Vaughn traveled to Stanford Medical Center and underwent surgery to remove his tumor, which was successful. Due to the extent of the surgery and the recovery time, Vaughn was away from home for two months. His mother, Joanne Reardon, accompanied him throughout the journey. When Vaughn was able to return home, he suffered a bout of meningitis and was hospitalized again for a short period. The experience had a significant impact on Vaughn’s personality.
“It was a very difficult time, indeed,” said Joanne Reardon. “After it all, he was definitely a more solemn, serious soul. In fact, we refer to him as an old soul. He is very empathetic and wise for someone his age.”
Joanne has played tennis since she was 13, and was encouraging when Vaughn chose to take up the sport. The two grew closer thanks to their shared love of the sport and the constant traveling they found themselves doing for Vaughn was quick to submerse himself in the competitive world of tennis. He began competing in tournaments sponsored by the United States Tennis Association, the national organization best known for hosting the U.S. Open tournament, at the age of 10. Since then, tennis has been Vaughn’s life, with each year bringing more travel, more camps and more growth in the sport he’s come to love.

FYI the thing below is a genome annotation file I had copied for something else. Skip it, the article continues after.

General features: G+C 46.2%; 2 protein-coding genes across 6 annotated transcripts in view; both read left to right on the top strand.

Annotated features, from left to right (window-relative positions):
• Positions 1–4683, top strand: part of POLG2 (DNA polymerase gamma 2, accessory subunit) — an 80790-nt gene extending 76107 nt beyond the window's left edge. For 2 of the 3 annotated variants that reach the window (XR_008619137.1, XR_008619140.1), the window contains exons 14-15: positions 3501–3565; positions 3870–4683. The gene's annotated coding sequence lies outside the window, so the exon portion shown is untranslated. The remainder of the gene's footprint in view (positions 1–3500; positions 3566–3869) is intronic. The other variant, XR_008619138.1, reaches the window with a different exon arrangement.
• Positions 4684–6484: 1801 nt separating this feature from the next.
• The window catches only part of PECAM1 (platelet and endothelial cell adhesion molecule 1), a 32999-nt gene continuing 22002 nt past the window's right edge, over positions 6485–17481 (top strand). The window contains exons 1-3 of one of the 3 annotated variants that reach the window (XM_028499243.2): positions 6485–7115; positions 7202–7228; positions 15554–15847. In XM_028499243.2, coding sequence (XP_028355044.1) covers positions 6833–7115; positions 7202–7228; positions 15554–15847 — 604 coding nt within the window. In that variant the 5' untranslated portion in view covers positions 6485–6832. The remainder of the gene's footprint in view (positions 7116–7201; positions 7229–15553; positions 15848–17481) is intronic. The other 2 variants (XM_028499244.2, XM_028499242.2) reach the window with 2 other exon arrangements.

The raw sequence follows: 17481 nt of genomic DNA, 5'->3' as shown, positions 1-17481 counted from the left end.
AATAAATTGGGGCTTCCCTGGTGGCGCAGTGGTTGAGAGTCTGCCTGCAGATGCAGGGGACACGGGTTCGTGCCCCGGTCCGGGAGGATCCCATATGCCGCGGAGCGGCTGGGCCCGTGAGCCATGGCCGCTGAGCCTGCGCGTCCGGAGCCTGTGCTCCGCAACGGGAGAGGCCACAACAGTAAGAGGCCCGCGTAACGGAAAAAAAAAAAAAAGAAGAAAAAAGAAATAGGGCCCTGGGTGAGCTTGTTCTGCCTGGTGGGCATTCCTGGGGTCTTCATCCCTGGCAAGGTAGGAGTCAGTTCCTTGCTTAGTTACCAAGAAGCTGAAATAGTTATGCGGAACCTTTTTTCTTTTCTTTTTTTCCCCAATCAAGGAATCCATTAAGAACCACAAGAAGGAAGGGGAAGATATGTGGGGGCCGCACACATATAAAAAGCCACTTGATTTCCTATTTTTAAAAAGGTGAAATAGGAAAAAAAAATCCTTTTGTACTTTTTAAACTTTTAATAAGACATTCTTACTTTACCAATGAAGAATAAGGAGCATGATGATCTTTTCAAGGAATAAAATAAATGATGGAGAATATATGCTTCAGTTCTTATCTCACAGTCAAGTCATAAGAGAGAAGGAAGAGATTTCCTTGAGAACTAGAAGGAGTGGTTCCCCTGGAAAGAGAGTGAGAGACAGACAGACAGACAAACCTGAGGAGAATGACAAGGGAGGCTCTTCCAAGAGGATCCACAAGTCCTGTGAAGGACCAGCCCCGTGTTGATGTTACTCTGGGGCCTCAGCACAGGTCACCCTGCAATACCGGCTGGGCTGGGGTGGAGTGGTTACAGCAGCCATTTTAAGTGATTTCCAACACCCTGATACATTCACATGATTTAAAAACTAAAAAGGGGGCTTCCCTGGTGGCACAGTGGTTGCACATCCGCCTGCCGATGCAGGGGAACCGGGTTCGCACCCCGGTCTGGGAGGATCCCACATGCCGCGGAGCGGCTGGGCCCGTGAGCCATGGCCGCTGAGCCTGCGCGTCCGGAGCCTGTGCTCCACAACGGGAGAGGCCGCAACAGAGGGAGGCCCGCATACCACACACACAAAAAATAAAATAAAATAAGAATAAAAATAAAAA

“Vaughn is a tennis ‘junkie,’” said Jon Hiatt, head coach of the Boys Tennis team at HRVHS. “He loves to play and is a student of the game.”
Vaughn’s ability is evident in his record — undefeated so far this season. Coach Hiatt believes Vaughn can win districts again this year. Again. He won as a freshman and his performance this year gives his coach reason to be optimistic. Vaughn is aggressive in his play yet mindful of his court positioning; he strikes the ball hard but maintains his control and focuses on shot placement. His style is not unique to tennis play, but he has made it his and performs it well. His dominance is impressive, but high school competition is not USTA level, and Vaughn realizes as much — he enjoys high school tennis for different reasons.